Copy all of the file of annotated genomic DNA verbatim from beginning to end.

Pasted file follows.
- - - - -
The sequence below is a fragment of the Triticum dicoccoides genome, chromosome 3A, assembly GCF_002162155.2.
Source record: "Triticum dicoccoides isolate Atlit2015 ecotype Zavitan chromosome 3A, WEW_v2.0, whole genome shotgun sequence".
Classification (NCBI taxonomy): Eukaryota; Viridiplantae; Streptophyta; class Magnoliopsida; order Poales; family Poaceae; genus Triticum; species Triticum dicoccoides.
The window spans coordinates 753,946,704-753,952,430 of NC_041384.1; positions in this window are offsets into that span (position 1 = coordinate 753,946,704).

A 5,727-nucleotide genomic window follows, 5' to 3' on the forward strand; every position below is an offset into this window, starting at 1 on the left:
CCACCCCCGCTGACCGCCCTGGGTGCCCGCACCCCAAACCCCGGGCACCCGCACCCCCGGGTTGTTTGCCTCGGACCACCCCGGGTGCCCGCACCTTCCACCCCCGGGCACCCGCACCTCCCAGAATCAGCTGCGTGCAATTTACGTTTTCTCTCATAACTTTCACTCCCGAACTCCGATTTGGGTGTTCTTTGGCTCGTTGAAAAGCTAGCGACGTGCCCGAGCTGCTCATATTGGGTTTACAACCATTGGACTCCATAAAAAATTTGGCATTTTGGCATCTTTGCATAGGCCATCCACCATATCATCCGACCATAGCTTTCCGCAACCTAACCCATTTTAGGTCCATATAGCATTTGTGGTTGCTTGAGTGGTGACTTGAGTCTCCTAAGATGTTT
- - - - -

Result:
The sequence below is a fragment of the Triticum dicoccoides genome, chromosome 3A, assembly GCF_002162155.2.
Source record: "Triticum dicoccoides isolate Atlit2015 ecotype Zavitan chromosome 3A, WEW_v2.0, whole genome shotgun sequence".
Classification (NCBI taxonomy): Eukaryota; Viridiplantae; Streptophyta; class Magnoliopsida; order Poales; family Poaceae; genus Triticum; species Triticum dicoccoides.
The window spans coordinates 753,946,704-753,952,430 of NC_041384.1; positions in this window are offsets into that span (position 1 = coordinate 753,946,704).

A 5,727-nucleotide genomic window follows, 5' to 3' on the forward strand; every position below is an offset into this window, starting at 1 on the left:
CCACCCCCGCTGACCGCCCTGGGTGCCCGCACCCCAAACCCCGGGCACCCGCACCCCCGGGTTGTTTGCCTCGGACCACCCCGGGTGCCCGCACCTTCCACCCCCGGGCACCCGCACCTCCCAGAATCAGCTGCGTGCAATTTACGTTTTCTCTCATAACTTTCACTCCCGAACTCCGATTTGGGTGTTCTTTGGCTCGTTGAAAAGCTAGCGACGTGCCCGAGCTGCTCATATTGGGTTTACAACCATTGGACTCCATAAAAAATTTGGCATTTTGGCATCTTTGCATAGGCCATCCACCATATCATCCGACCATAGCTTTCCGCAACCTAACCCATTTTAGGTCCATATAGCATTTGTGGTTGCTTGAGTGGTGACTTGAGTCTCCTAAGATGTTT